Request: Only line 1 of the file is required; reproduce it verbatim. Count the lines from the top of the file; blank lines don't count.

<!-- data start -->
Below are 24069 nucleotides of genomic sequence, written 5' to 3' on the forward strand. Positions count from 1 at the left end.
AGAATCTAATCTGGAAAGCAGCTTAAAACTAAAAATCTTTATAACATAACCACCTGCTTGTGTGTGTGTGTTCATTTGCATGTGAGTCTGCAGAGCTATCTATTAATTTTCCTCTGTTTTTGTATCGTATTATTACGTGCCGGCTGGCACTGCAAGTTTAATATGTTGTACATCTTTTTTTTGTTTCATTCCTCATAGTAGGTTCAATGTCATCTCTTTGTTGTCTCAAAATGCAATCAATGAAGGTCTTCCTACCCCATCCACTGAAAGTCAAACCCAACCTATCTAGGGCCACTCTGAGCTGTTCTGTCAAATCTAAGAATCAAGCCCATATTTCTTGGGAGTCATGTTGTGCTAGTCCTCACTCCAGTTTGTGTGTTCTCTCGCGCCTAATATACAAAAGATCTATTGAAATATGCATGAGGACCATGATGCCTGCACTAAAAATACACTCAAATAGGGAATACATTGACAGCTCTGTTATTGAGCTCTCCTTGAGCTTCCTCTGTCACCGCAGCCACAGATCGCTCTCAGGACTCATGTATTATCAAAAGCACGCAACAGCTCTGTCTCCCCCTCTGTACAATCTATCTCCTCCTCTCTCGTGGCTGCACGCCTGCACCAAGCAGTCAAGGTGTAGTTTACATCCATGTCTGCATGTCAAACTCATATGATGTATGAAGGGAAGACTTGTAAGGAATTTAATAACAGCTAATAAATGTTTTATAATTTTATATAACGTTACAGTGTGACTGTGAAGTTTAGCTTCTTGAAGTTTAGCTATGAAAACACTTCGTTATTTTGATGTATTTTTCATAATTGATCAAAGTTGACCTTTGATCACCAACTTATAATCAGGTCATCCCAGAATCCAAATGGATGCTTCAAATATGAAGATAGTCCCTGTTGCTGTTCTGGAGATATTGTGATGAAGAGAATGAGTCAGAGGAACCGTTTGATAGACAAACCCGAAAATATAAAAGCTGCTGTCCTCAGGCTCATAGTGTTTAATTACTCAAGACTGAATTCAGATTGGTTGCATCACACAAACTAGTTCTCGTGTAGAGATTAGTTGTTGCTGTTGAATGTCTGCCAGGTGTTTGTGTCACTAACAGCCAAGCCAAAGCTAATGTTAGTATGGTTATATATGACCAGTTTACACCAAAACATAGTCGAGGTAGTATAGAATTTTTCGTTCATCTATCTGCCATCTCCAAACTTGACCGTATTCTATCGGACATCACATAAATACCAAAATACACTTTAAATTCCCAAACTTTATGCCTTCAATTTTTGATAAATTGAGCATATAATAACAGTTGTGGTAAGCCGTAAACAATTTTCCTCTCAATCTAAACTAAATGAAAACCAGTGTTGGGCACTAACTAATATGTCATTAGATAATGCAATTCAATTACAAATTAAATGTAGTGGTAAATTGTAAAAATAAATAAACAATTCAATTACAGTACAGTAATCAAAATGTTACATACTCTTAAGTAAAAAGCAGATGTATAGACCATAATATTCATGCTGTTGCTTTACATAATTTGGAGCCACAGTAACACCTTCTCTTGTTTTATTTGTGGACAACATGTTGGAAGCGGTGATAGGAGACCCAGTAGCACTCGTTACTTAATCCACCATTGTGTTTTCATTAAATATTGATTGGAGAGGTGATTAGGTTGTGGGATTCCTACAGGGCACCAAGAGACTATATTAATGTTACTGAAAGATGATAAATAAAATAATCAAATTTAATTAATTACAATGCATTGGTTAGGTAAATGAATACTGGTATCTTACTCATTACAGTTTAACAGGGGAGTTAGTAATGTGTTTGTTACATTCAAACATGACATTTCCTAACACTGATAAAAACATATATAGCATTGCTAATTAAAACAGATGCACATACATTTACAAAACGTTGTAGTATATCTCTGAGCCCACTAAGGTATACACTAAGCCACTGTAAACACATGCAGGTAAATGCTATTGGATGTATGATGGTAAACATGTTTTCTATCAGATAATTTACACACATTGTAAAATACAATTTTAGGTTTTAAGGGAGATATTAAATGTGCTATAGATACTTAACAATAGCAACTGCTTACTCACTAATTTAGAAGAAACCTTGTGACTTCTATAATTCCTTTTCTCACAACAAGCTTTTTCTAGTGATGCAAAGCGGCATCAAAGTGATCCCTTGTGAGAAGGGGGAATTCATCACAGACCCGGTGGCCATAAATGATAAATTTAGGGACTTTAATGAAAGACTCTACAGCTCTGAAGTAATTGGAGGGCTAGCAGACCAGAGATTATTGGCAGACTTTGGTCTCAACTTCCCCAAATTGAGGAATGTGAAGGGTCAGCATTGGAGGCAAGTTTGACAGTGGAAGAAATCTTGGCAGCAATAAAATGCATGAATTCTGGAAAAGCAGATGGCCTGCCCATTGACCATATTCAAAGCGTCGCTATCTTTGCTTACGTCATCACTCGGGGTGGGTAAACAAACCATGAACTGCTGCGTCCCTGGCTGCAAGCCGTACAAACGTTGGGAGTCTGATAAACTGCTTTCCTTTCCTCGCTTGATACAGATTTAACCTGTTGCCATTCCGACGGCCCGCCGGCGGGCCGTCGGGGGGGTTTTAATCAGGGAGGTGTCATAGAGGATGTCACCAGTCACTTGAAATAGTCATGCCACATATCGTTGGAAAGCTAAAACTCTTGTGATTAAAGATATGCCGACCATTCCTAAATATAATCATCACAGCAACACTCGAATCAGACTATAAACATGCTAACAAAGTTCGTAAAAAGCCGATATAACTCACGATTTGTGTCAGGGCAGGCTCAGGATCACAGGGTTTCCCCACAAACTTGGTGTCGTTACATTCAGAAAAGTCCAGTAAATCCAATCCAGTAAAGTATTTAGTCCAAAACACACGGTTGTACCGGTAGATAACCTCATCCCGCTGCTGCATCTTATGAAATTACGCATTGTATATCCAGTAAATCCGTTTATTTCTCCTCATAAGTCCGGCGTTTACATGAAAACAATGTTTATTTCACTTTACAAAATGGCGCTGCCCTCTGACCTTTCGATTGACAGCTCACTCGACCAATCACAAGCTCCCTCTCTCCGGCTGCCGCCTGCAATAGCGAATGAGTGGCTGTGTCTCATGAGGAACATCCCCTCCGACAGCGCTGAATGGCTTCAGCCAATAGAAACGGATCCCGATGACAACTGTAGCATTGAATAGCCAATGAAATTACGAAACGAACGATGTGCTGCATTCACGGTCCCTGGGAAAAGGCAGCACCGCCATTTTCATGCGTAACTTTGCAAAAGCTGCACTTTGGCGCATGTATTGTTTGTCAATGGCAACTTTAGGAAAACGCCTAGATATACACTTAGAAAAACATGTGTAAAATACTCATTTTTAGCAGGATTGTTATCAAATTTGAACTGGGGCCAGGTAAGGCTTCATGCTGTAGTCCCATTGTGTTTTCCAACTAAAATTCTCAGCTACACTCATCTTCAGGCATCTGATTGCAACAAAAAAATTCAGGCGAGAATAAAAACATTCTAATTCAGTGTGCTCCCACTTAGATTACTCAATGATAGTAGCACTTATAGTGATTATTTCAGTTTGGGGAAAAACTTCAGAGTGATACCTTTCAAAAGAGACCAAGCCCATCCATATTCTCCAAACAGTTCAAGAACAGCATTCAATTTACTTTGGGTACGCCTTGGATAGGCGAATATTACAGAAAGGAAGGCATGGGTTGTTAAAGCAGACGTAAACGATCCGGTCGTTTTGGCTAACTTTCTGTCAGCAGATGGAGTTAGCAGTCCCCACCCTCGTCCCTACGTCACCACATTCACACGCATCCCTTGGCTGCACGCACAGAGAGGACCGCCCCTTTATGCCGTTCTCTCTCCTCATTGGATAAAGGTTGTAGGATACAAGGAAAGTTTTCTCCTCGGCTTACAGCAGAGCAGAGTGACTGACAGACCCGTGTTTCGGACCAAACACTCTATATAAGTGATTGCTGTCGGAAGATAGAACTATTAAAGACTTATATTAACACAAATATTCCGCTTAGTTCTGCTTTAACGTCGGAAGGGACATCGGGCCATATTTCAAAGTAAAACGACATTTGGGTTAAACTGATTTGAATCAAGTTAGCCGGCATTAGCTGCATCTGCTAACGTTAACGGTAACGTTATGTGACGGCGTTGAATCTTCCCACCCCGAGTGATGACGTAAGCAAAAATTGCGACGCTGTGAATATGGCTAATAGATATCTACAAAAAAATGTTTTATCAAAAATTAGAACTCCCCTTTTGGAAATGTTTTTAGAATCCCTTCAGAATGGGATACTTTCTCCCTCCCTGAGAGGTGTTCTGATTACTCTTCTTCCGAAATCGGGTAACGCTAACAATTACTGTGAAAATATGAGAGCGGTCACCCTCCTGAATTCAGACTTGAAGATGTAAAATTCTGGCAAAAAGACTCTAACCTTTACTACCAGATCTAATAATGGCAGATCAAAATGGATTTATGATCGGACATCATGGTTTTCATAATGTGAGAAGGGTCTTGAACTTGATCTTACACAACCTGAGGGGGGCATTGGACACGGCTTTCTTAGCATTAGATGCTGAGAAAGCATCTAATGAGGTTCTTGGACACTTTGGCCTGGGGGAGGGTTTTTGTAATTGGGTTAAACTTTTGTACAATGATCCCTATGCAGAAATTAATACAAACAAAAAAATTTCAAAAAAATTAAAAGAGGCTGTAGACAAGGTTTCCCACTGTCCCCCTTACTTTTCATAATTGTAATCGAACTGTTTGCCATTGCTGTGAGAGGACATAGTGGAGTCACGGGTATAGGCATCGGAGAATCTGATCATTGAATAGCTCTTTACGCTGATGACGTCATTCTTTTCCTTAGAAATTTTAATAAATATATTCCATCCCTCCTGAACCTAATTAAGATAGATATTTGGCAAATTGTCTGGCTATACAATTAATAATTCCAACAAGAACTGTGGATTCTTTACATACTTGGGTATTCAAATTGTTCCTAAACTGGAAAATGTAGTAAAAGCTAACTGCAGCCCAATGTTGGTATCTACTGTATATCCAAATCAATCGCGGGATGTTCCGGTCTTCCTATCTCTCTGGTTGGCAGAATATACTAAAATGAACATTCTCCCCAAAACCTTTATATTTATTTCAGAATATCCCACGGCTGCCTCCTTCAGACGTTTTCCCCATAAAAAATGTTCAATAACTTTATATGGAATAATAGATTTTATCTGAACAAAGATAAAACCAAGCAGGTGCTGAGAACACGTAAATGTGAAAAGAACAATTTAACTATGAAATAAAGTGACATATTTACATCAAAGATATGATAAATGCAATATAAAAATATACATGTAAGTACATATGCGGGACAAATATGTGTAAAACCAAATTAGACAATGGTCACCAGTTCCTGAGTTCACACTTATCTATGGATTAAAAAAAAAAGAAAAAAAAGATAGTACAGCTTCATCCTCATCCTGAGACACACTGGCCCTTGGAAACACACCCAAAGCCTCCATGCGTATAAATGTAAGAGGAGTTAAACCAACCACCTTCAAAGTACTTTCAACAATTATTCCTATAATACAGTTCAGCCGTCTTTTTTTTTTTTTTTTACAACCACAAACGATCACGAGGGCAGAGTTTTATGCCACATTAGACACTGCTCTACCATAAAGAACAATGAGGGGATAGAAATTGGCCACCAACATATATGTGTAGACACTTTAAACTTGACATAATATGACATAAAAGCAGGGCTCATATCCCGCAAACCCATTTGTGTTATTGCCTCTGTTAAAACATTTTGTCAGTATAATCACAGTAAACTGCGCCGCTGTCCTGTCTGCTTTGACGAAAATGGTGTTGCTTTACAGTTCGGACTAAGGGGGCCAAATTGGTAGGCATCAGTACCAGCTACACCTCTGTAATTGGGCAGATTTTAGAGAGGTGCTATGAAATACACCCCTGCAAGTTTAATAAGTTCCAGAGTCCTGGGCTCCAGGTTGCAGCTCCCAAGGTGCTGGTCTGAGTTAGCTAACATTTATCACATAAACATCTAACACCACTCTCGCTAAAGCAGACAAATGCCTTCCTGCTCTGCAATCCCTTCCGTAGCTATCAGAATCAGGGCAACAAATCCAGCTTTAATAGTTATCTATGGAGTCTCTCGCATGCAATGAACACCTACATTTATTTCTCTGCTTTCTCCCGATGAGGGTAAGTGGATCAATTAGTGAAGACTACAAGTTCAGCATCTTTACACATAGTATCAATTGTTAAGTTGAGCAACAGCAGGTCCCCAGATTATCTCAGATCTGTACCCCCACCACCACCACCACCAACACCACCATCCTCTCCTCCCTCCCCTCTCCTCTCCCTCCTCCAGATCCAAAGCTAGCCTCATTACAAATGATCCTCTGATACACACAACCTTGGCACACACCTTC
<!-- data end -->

Below are 24069 nucleotides of genomic sequence, written 5' to 3' on the forward strand. Positions count from 1 at the left end.